As I approach the table, Leftwich hands me a list of species and invites me to pick one. I tell him I like shiitakes. “Oh, yeah!” he exclaims. “We’ll get you growing ‘em.” He opens a few containers for me to sniff, explaining that every type of fungi smells unique. I take a whiff, and he’s right: bricktops are subtle and earthy, while golden oysters are lighter, with tones of citrus and even honey.
Although Leftwich doesn’t charge for his classes, he asks his students to participate in his side project, a bioremediation study. Some fungi are excellent absorbers of toxins, and can glean heavy metals, nitrates, and even petroleum from contaminated soil. Leftwich and his friend Frank Dutra, a local naturalist, are conducting trials on water samples from Consue Springs, the duck pond by the harbor. The area is severely polluted with heavy metals, and they’re hoping that their project can help restore the wetland.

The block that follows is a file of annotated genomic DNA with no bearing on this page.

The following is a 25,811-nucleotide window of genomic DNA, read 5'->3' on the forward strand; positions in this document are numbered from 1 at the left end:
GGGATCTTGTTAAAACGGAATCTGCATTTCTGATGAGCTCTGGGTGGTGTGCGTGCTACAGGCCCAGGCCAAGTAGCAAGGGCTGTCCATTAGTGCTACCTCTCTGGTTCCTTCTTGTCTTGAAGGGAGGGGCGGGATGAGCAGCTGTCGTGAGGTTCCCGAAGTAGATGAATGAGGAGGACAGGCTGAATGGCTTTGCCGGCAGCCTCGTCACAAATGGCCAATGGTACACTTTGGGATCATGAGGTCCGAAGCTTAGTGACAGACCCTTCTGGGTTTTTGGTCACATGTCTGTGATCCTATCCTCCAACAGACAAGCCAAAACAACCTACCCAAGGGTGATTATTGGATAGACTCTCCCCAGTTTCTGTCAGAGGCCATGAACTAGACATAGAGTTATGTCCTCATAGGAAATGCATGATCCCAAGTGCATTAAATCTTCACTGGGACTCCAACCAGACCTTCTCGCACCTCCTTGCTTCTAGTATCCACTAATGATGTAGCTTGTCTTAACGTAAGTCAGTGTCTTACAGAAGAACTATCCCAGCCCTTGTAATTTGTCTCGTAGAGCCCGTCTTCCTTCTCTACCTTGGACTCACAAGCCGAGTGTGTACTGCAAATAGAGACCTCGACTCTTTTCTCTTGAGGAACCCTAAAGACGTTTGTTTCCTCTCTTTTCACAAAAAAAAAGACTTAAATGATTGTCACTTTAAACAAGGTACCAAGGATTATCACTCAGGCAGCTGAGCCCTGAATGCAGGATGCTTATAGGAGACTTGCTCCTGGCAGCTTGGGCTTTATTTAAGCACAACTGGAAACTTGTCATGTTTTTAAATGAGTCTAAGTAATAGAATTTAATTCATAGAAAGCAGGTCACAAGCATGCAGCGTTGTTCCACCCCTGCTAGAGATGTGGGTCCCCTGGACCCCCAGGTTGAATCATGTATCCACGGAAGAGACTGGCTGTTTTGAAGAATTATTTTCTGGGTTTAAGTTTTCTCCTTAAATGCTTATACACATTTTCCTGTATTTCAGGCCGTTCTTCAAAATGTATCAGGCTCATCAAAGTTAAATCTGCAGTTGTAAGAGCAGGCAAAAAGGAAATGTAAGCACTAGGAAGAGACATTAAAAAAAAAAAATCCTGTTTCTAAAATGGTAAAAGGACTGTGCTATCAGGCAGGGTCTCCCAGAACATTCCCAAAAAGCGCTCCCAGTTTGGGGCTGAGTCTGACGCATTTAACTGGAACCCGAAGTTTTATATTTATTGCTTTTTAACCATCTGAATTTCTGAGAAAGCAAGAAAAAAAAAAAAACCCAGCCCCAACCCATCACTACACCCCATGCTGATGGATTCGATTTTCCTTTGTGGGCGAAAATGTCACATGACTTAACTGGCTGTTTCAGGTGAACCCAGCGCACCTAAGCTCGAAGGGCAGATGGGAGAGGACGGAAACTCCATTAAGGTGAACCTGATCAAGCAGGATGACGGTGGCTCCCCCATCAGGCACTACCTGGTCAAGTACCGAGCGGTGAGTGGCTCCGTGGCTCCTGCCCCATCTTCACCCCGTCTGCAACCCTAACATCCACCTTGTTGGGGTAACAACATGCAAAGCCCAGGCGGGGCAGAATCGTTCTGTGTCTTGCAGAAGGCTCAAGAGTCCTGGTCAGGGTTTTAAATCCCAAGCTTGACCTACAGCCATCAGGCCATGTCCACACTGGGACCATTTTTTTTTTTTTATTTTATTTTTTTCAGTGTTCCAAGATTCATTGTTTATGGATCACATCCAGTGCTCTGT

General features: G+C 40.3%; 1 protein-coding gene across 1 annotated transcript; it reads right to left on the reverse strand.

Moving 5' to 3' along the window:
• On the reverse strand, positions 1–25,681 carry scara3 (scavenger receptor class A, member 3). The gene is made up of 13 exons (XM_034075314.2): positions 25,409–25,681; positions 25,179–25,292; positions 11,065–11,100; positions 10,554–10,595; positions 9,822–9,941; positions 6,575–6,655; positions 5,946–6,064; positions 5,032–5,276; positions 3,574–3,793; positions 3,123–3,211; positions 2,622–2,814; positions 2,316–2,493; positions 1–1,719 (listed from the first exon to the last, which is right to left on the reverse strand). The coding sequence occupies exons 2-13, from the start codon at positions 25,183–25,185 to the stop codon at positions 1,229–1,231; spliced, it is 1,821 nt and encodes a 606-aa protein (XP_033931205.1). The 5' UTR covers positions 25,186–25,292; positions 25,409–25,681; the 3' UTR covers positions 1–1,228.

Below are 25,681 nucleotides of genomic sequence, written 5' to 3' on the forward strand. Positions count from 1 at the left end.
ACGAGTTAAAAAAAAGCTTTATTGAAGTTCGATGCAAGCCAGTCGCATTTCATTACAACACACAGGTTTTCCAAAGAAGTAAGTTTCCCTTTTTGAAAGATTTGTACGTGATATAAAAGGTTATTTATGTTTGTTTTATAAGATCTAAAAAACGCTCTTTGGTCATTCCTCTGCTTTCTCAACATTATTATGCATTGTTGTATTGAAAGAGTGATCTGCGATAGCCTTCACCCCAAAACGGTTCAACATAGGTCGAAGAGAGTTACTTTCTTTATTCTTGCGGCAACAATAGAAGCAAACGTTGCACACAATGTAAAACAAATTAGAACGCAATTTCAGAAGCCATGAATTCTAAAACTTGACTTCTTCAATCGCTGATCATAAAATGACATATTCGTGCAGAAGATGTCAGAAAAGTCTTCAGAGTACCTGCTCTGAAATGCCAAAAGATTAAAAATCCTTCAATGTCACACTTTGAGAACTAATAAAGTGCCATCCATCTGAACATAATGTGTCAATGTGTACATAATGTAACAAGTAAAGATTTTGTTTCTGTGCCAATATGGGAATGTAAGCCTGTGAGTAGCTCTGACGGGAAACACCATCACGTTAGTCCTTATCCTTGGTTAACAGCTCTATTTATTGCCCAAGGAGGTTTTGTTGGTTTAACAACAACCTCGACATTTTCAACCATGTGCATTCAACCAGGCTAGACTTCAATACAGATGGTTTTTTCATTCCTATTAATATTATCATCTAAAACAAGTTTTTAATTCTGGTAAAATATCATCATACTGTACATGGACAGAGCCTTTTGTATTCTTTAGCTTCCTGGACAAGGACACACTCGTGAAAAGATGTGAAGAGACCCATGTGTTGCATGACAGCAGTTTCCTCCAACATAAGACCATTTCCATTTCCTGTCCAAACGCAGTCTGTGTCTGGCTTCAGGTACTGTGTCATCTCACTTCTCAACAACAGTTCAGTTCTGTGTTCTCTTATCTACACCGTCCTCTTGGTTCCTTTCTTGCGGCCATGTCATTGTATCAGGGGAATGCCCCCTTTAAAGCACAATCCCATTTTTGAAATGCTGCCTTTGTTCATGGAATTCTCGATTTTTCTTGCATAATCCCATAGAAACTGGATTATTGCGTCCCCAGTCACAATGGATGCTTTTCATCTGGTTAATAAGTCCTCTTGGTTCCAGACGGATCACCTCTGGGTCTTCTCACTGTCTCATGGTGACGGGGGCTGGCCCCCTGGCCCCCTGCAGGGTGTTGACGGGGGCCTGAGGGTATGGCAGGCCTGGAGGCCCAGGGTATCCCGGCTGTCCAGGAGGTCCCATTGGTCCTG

Cleaning up Nantucket’s wetlands isn’t Leftwich’s only side project. He’s also starting another business on Cape Cod, a mushroom farm in Harwich, with his business partner Wes Price, leader of the Cape Cod Mushroom Club. They plan to ship mushrooms across the Cape and to high-end restaurants in Boston. But not to worry, even though Nantucket Mushrooms is expanding to the Cape, Leftwich will continue to have a presence on island—at least for this summer, mushroom lovers can still buy his products at the Moors End farm stand. Plus, his lab is still here, and his door is always open. “I’m not the person who goes to the cocktail parties and mingles,” he says. “I’m the guy in the lab.”
As class wraps up and I start to leave, Leftwich stops me to press a bag of wood chips and mycelium into my arms. “They’re golden oyster mushrooms,” he tells me, “and they’re about to pop.”